I put in the miles and smoked countless packs. I know every gas station attendant from me to you. The memories I have of us are tinged with the scent of gasoline and the strains of mix tapes. I count our time together in miles, not minutes. The worn spot on my brake pedal is synonymous with your face. I didn't say "I love you," I said "Hey, I'm almost there."

I would drive the highway and practice what stories I'd tell you to make you laugh and then get there and never remember after your greeting kiss. The distance never seemed that great. My tires ate up the asphalt and anniversaries weren't as important as a new set of tires or an oild change.

The way to you is so engraved in my mind that on long nights when I'm on auto pilot I find myself on the road toyour house. I have to correct myself before I wind up at your door confused and embarassed, blinking in the porch light as I stammer out an awkward excuse for why your past is standing at your door.

I miss the glow of the dashboard shining in your hair, the slight mumble of the highway adding a bass note to our conversations. The way your laugh would drown out the radio. Your feet were propped on the glove box so often it seemed odd when they weren't there. The rush of wind as you cracked the window and stole my cigarettes.

I would have driven for forever if you'd asked me. You and me moving onward and onward, always further, our hands linked over the gear shift.

But one day being my co-pilot wasn't enough and the calls stopped coming. The visits grew less frequent. The night drives were shorter and silent. One day I realized that I was an intruder, not a partner.

Now I only think of you when I roll past your exit. The music doesn't sound hollow without your voice anymore. I sing solo and harmonize with myself.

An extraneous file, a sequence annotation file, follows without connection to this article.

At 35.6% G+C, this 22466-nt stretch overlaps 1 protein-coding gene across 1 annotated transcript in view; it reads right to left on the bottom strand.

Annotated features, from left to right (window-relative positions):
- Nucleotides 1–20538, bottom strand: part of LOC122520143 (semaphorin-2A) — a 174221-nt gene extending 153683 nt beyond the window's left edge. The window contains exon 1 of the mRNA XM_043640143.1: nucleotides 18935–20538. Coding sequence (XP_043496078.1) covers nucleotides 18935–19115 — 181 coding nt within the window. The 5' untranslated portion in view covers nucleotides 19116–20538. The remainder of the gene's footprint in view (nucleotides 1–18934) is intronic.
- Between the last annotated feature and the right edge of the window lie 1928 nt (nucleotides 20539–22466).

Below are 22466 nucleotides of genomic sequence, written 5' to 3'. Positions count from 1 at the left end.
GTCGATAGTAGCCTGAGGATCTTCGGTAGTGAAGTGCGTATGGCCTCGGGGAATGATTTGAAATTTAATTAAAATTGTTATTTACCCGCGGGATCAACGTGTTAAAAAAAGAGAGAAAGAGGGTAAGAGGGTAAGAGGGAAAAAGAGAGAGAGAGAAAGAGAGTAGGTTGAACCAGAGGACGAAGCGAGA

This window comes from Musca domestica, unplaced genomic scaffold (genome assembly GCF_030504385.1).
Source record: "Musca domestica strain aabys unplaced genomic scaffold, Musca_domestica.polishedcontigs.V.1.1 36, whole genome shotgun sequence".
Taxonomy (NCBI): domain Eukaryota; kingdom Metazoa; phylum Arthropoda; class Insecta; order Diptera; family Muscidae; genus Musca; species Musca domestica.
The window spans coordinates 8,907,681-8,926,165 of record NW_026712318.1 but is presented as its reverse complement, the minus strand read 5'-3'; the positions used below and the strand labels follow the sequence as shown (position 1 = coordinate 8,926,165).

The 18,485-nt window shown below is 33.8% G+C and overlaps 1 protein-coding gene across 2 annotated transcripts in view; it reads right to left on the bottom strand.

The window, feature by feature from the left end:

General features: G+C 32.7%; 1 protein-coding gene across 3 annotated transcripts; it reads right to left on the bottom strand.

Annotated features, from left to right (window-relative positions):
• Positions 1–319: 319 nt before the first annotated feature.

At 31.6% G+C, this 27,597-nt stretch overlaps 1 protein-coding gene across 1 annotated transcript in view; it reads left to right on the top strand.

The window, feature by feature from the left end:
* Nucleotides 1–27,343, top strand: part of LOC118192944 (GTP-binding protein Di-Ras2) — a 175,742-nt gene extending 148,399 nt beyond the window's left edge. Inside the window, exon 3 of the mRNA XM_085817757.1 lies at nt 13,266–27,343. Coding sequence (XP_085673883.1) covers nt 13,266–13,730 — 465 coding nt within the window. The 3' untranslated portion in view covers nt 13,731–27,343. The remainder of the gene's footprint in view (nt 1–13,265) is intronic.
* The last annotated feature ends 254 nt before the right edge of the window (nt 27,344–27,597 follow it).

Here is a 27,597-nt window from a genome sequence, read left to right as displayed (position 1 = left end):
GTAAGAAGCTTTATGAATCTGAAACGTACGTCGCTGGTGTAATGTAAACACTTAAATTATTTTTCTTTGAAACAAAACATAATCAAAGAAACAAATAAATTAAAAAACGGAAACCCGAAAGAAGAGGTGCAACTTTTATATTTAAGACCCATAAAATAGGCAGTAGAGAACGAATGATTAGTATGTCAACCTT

I heard your favorite song the other day. Rolling along I remembered every time you strained to hit the high notes with your smoke-filled voice. I know you sit shotgun in someone else's seat now, but that thought doesn't bother me any more.

I learned new highways and back roads. NEw gas stations and new rest stops. And today I drove a girl. She drummed out the rhythms in the speakers onto her knees and sat on her sneakers as she passed her cigarettes to me and let her fingers play with the wind. She had me pull over and led me down a path to a rock playground and danced with the firelies. We climbed boulders and sang down the moon. We wished on stars and she giggled as we made up the conversations of the frogs and the crickets.

I dropped her off as the moon started sinking and drove down gravel and dirt, kicking up clouds that spiraled up intot he stars. I sat on the hood and wrote you a letter I'll slip under your door as the sun rises. I told the paper what I never got the chance to tell your face. We were young gods, and now we're old news, but we're marking down our own routes away from each other.

I hope the glint of my tail lights shines into your window and you wake up with red on your bedroom wall. I hope it reminds you of our better days, because I want you to smile until your eyes cloud over from these words, because I want you to know one thing.

I forgive you, and you'll never get the chance to be better than me and apologize first.